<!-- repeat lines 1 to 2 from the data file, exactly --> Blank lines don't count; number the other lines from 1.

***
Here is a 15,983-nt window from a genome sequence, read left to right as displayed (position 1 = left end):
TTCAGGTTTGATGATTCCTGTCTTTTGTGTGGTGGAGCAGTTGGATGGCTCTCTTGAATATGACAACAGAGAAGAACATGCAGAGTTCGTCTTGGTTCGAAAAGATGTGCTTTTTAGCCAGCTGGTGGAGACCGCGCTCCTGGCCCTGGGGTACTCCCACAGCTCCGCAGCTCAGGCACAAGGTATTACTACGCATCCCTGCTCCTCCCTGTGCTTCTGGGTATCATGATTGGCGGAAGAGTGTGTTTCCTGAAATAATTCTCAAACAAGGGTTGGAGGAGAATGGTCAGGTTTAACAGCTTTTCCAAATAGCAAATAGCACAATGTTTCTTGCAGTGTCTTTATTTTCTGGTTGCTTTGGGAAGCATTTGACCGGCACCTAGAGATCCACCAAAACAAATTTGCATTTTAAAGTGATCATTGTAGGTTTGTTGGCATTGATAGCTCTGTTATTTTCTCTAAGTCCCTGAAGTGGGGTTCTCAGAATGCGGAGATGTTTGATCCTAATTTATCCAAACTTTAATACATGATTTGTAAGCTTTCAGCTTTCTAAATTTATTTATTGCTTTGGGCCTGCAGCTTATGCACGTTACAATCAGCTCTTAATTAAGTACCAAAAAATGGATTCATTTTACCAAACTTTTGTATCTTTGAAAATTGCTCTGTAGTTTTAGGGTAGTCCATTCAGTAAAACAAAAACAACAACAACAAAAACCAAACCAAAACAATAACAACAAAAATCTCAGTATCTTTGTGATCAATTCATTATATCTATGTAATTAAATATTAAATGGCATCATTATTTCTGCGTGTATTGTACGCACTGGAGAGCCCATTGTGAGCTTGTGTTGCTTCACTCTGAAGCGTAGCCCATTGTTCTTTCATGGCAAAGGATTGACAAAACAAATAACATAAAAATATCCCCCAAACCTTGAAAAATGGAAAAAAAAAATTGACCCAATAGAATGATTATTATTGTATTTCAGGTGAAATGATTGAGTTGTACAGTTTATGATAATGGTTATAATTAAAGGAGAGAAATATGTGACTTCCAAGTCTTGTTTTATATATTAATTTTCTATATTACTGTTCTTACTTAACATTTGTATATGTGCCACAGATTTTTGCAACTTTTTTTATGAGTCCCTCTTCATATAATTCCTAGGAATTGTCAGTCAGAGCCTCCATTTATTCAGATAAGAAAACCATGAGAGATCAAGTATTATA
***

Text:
Here is a 15,983-nt window from a genome sequence, read left to right as displayed (position 1 = left end):
TTCAGGTTTGATGATTCCTGTCTTTTGTGTGGTGGAGCAGTTGGATGGCTCTCTTGAATATGACAACAGAGAAGAACATGCAGAGTTCGTCTTGGTTCGAAAAGATGTGCTTTTTAGCCAGCTGGTGGAGACCGCGCTCCTGGCCCTGGGGTACTCCCACAGCTCCGCAGCTCAGGCACAAGGTATTACTACGCATCCCTGCTCCTCCCTGTGCTTCTGGGTATCATGATTGGCGGAAGAGTGTGTTTCCTGAAATAATTCTCAAACAAGGGTTGGAGGAGAATGGTCAGGTTTAACAGCTTTTCCAAATAGCAAATAGCACAATGTTTCTTGCAGTGTCTTTATTTTCTGGTTGCTTTGGGAAGCATTTGACCGGCACCTAGAGATCCACCAAAACAAATTTGCATTTTAAAGTGATCATTGTAGGTTTGTTGGCATTGATAGCTCTGTTATTTTCTCTAAGTCCCTGAAGTGGGGTTCTCAGAATGCGGAGATGTTTGATCCTAATTTATCCAAACTTTAATACATGATTTGTAAGCTTTCAGCTTTCTAAATTTATTTATTGCTTTGGGCCTGCAGCTTATGCACGTTACAATCAGCTCTTAATTAAGTACCAAAAAATGGATTCATTTTACCAAACTTTTGTATCTTTGAAAATTGCTCTGTAGTTTTAGGGTAGTCCATTCAGTAAAACAAAAACAACAACAACAAAAACCAAACCAAAACAATAACAACAAAAATCTCAGTATCTTTGTGATCAATTCATTATATCTATGTAATTAAATATTAAATGGCATCATTATTTCTGCGTGTATTGTACGCACTGGAGAGCCCATTGTGAGCTTGTGTTGCTTCACTCTGAAGCGTAGCCCATTGTTCTTTCATGGCAAAGGATTGACAAAACAAATAACATAAAAATATCCCCCAAACCTTGAAAAATGGAAAAAAAAAATTGACCCAATAGAATGATTATTATTGTATTTCAGGTGAAATGATTGAGTTGTACAGTTTATGATAATGGTTATAATTAAAGGAGAGAAATATGTGACTTCCAAGTCTTGTTTTATATATTAATTTTCTATATTACTGTTCTTACTTAACATTTGTATATGTGCCACAGATTTTTGCAACTTTTTTTATGAGTCCCTCTTCATATAATTCCTAGGAATTGTCAGTCAGAGCCTCCATTTATTCAGATAAGAAAACCATGAGAGATCAAGTATTATA